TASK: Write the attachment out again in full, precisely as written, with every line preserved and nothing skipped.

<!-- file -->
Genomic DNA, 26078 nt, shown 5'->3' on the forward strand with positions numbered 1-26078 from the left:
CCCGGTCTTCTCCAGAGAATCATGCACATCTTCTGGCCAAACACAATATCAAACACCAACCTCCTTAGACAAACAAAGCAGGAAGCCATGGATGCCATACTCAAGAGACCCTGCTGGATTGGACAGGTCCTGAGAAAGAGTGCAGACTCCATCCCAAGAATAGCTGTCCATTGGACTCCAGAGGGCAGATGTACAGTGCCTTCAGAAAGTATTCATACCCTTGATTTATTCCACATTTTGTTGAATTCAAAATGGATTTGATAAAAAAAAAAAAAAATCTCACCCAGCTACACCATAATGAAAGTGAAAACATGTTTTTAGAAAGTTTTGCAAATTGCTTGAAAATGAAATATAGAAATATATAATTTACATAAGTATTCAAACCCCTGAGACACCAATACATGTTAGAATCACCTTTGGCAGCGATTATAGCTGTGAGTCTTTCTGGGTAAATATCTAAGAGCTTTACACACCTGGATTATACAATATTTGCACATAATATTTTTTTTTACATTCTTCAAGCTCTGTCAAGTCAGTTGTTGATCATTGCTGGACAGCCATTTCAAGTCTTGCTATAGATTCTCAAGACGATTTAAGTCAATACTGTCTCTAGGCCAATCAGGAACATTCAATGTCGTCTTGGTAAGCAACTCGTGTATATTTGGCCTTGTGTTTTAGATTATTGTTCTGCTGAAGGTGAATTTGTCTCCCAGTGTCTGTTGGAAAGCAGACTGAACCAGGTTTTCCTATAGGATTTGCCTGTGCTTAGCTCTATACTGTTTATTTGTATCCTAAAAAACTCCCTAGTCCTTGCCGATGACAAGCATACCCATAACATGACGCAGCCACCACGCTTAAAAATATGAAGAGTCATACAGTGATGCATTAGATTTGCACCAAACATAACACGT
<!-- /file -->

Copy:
Genomic DNA, 26078 nt, shown 5'->3' on the forward strand with positions numbered 1-26078 from the left:
CCCGGTCTTCTCCAGAGAATCATGCACATCTTCTGGCCAAACACAATATCAAACACCAACCTCCTTAGACAAACAAAGCAGGAAGCCATGGATGCCATACTCAAGAGACCCTGCTGGATTGGACAGGTCCTGAGAAAGAGTGCAGACTCCATCCCAAGAATAGCTGTCCATTGGACTCCAGAGGGCAGATGTACAGTGCCTTCAGAAAGTATTCATACCCTTGATTTATTCCACATTTTGTTGAATTCAAAATGGATTTGATAAAAAAAAAAAAAAATCTCACCCAGCTACACCATAATGAAAGTGAAAACATGTTTTTAGAAAGTTTTGCAAATTGCTTGAAAATGAAATATAGAAATATATAATTTACATAAGTATTCAAACCCCTGAGACACCAATACATGTTAGAATCACCTTTGGCAGCGATTATAGCTGTGAGTCTTTCTGGGTAAATATCTAAGAGCTTTACACACCTGGATTATACAATATTTGCACATAATATTTTTTTTTACATTCTTCAAGCTCTGTCAAGTCAGTTGTTGATCATTGCTGGACAGCCATTTCAAGTCTTGCTATAGATTCTCAAGACGATTTAAGTCAATACTGTCTCTAGGCCAATCAGGAACATTCAATGTCGTCTTGGTAAGCAACTCGTGTATATTTGGCCTTGTGTTTTAGATTATTGTTCTGCTGAAGGTGAATTTGTCTCCCAGTGTCTGTTGGAAAGCAGACTGAACCAGGTTTTCCTATAGGATTTGCCTGTGCTTAGCTCTATACTGTTTATTTGTATCCTAAAAAACTCCCTAGTCCTTGCCGATGACAAGCATACCCATAACATGACGCAGCCACCACGCTTAAAAATATGAAGAGTCATACAGTGATGCATTAGATTTGCACCAAACATAACACGT